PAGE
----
tendonitis is the inflammation of a tendon, a tough rope-like tissue that connects
muscle to bone.
tendonitis usually occurs in individuals in middle or old age because it is often the
result of overuse over a long period of time. tendonitis does occur in younger patients as
a result of acute overuse.
Tendons that commonly become inflamed include:
- Tendons of the hand
- Tendons of the upper arm that effect the shoulder
- Achilles tendon and the tendon that runs across the top of the foot.
Causes & symptoms
Sudden stretching or repeated overuse injures the connection between the tendon and its
bone or muscle. The injury is largely mechanical, but when it appears, the body tries to
heal it by initiating inflammation. Inflammation increases the blood supply, bringing
nutrients to the damaged tissues along with immunogenic agents to combat infection. The
result is swelling, tenderness, pain, heat, and redness if it is close to the skin.
Some tendon injuries are superficial and easy to identify. These include "tennis
elbow" (extensor tendonitis) over the outside of the elbow, and Achilles' tendonitis
just above the heel of the foot. There are several tendons in the shoulder that can be
overused or stretched, and usually a shoulder will have more than one injury at a time.
Tendonitis in the biceps, the infraspinatus, or the supraspinatus tendon may accompany a
tear of the shoulder ligaments or an impingement of one bone or another. Careful pressure
testing and movement of the parts is all that is necessary to identify the tendonitis.
Rest, ice, compression, and elevation (RICE) will treat the acute condition. The best
way to apply ice is in a bag with water. The water applies the cold directly to the skin.
Chemical ice packs can get too cold and cause frostbite. Compression using an elastic wrap
minimizes swelling and bleeding in an acute sprain. Splinting may help rest the limb. Pain
and anti-inflammatory medications (aspirin, naproxen, ibuprofen) will help. Sometimes the
inflammation lingers and requires additional treatment. Injections of cortisone-like
medicine often relieve chronic tendonitis, but should be reserved for resistant cases
since cortisone can occasionally cause problems of its own.
If tendonitis is persistent and unresponsive to nonsurgical treatment, a surgery to
remove the afflicted portion of tendon can be performed. Surgery is also conducted to
remove calcium buildup that comes with persistent tendonitis.
Compression wraps, such as elastic bandages, may be used to help provide mechanical
support for the tendon during active movement. These compression wraps can be helpful, but
they may also slow the healing process in the tendon if left on for long periods because
they decrease blood supply in the area.
Various types of soft tissue manipulation are very effective for treating tendonitis
and may be employed by a variety of practitioners, including chiropractors, massage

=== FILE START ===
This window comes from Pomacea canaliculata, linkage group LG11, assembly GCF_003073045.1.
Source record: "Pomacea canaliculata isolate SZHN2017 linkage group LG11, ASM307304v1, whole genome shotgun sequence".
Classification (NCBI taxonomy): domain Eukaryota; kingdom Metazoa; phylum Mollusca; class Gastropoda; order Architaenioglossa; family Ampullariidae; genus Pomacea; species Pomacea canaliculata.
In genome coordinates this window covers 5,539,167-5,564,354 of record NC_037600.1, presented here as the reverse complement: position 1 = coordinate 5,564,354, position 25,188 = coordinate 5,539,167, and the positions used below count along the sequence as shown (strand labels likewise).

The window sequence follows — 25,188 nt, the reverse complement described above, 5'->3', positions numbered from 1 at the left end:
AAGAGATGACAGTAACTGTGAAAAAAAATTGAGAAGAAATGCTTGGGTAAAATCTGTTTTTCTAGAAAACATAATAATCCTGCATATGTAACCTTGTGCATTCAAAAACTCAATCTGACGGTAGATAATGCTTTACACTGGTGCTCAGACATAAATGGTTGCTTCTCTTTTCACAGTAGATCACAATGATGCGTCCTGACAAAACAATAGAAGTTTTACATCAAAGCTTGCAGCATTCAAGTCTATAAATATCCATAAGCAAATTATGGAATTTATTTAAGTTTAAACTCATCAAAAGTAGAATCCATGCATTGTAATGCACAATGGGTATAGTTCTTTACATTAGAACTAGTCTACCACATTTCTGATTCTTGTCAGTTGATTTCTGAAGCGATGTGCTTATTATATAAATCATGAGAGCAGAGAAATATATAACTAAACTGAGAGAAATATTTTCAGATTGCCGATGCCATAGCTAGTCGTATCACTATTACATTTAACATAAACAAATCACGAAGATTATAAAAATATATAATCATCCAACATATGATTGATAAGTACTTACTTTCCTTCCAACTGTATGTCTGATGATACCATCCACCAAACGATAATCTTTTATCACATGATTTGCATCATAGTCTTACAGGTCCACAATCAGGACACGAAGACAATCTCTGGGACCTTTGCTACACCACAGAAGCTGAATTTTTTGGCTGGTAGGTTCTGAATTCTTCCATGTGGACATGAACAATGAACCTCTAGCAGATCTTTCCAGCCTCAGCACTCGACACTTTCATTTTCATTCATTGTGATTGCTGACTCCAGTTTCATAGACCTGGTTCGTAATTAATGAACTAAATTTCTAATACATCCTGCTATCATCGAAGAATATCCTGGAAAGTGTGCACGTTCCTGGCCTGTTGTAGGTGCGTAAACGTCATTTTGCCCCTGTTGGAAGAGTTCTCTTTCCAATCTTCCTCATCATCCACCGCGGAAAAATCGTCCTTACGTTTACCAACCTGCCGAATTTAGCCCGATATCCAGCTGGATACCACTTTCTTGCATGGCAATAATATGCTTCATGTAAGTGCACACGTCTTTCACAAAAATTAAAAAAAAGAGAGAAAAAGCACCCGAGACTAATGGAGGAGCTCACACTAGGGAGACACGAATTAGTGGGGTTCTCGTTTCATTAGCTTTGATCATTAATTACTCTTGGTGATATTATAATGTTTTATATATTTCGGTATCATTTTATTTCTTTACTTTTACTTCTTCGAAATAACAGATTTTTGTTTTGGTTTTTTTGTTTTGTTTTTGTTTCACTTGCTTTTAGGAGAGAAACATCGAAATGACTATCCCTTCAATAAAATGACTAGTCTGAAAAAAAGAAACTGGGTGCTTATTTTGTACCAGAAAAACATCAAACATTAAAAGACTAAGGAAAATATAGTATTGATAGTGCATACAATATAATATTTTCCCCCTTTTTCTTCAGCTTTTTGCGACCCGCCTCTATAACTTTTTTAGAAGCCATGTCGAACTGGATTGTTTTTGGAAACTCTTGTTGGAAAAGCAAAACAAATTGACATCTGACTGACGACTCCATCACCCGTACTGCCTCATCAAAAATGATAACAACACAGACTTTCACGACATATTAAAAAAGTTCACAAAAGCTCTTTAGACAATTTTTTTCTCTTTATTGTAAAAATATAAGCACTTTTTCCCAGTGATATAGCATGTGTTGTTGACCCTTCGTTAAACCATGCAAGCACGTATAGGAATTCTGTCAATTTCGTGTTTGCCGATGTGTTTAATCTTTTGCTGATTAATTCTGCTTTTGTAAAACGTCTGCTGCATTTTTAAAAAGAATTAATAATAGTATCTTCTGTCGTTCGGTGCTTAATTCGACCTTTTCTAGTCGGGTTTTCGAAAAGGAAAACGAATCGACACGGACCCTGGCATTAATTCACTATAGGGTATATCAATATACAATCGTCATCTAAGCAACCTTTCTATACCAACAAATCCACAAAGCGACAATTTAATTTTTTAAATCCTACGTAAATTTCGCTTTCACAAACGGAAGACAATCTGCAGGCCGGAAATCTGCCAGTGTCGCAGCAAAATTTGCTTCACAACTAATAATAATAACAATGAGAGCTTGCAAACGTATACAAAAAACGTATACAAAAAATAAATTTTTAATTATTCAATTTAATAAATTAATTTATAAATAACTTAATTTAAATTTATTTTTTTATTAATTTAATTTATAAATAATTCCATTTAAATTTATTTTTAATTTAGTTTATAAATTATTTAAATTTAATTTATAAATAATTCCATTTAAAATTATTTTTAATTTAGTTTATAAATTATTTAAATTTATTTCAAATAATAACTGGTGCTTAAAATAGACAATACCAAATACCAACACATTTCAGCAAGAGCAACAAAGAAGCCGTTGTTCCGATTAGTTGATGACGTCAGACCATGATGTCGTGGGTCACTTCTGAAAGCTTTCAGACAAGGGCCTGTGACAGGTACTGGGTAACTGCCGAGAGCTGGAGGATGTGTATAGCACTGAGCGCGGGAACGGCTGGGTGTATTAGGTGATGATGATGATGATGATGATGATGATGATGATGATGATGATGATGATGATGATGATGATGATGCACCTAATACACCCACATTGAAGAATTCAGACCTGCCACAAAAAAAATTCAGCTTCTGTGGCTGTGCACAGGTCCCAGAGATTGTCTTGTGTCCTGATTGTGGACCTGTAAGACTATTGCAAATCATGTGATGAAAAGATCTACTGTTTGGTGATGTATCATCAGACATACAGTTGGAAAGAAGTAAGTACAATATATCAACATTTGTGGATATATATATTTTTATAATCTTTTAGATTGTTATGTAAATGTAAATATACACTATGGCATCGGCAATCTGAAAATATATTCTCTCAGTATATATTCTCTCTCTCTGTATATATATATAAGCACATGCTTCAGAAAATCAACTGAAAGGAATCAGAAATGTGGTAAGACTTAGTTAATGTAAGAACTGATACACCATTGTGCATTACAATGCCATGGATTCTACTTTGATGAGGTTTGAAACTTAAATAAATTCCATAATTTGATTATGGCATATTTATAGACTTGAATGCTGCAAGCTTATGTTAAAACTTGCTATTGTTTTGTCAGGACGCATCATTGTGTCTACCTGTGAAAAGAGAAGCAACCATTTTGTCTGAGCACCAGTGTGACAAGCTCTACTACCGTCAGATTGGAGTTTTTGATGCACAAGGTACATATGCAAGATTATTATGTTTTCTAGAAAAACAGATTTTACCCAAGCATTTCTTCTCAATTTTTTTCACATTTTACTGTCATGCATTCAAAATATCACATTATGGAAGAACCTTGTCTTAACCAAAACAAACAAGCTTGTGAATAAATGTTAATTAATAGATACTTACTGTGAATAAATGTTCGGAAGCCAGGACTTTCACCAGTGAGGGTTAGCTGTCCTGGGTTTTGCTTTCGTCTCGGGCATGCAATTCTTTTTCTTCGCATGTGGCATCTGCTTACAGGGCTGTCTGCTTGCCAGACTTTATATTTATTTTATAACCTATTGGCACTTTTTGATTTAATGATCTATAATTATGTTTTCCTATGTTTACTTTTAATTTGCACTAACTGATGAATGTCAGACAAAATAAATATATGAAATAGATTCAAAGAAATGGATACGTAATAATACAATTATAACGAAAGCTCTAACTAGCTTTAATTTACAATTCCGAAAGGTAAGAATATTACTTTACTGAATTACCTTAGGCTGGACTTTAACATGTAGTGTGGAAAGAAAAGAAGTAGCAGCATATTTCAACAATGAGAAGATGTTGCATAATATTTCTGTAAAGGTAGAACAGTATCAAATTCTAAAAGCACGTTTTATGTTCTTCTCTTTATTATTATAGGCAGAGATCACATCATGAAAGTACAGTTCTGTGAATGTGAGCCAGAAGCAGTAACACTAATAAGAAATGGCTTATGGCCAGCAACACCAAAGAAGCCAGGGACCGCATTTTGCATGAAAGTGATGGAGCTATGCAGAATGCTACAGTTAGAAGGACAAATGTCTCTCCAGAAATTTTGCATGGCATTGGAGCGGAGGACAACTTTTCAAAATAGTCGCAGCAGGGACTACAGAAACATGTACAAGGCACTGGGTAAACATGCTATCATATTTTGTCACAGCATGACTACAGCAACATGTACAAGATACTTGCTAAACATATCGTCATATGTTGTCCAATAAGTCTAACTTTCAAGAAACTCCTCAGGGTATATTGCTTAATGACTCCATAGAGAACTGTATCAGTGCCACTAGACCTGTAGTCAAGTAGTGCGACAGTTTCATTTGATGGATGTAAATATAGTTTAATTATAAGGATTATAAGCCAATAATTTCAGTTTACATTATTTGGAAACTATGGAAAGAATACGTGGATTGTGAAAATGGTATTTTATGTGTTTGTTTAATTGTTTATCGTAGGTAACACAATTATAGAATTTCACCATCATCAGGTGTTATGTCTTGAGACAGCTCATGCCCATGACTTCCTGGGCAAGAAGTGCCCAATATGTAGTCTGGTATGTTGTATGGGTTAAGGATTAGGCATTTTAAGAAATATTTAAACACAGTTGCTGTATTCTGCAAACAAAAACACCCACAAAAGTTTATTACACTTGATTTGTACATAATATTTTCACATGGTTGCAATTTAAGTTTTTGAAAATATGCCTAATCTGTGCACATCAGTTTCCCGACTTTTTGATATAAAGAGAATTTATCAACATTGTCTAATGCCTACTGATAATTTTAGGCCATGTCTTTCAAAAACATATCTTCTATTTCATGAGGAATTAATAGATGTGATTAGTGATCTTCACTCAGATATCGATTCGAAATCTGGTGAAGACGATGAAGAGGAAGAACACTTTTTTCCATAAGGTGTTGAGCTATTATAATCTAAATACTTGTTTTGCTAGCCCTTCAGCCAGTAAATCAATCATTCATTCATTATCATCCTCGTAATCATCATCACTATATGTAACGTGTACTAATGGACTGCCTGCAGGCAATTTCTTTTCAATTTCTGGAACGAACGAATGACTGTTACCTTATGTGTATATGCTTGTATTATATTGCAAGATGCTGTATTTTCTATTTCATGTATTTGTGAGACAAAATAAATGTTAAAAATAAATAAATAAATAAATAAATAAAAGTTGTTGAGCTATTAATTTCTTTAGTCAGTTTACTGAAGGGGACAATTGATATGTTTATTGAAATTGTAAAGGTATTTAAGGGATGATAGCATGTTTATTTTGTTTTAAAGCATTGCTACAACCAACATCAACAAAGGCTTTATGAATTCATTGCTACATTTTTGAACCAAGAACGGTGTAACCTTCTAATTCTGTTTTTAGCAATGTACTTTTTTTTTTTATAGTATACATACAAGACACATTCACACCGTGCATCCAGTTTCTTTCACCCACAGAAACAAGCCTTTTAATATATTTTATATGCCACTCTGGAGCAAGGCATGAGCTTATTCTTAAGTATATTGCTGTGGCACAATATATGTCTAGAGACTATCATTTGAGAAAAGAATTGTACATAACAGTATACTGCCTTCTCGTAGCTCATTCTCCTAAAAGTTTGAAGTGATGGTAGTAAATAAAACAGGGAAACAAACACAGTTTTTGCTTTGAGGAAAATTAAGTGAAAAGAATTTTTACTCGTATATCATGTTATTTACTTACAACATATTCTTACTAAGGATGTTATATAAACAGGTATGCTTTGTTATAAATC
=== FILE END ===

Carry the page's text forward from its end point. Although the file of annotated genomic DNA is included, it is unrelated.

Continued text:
therapists, physical therapists, and osteopaths. One of the most common methods of soft
tissue treatment for tendonitis is a vigorous friction massage to the damaged tendon. This
friction massage will stimulate the healing of tissue in the area. It is also thought to
help produce a healthy and strong scar-tissue repair of the damaged tendon fibers.
Practitioners of manual therapy are also likely to advocate a regular stretching program
to help decrease tension in those muscles that may be pulling excessively on the tendon.
Acupuncture and traditional Chinese medicine are quite effective in treating
tendonitis. Acupuncture may be used in the immediate vicinity of the tendonitis to help
address muscular dysfunction. Acupuncture treatment may also use more distant points along
the energy meridians to help address pain and reduce inflammation. Acupuncture may also
have significant benefits in creating an optimum environment for healing of the tendon
fiber to take place.
Topical liniments and herbal preparations are often used to treat tendonitis. They have
anti-inflammatory properties and will help heal the torn tendon fibers. If a condition is
chronic, treatment with moxibustion (burning a small amount of mugwort near the skin) may
hasten the healing process. Some oral herbal preparations may also be used in order to
create the optimal healing environment for the tendon and address any underlying problems.
Practitioners of traditional Chinese medicine may also use a special form of acupressure
massage called Tui-Na.
Pain and anti-inflammatory medications (aspirin, naproxen, and ibuprofen) will help and
are often used to treat tendonitis along with ice, compression wraps, and activity
modification, as mentioned earlier. Sometimes the inflammation lingers and requires
additional treatment. Injections of anti-inflammatory medication, such as cortisone, often
relieve chronic tendonitis, but they should be used with caution. Research has indicated
that cortisone may have detrimental effects on the healing of connective tissues and may,
in fact, weaken them in the long run. This would make the person susceptible to a greater
injury in the future.
If tendonitis is persistent and unresponsive to nonsurgical treatment, the afflicted
portion of tendon can be removed through surgery. Surgery is also performed to remove the
calcium buildup that comes with persistent tendonitis.
Generally, tendonitis will heal if the activity that provokes it is stopped. Various
kinds of treatments may accelerate the healing process. Some tendonitis complaints may
last for a long time because they are not given adequate healing time before the
individual returns to a vigorous level of activity.
If given enough time, tendons will strengthen to meet the demands placed on them. The
blood supply to tendons is poor, so tendons grow slowly. Therefore, adequate time is
required for good conditioning. Stretching the muscles that are associated with
problematic tendon will also help decrease overuse on the tendon.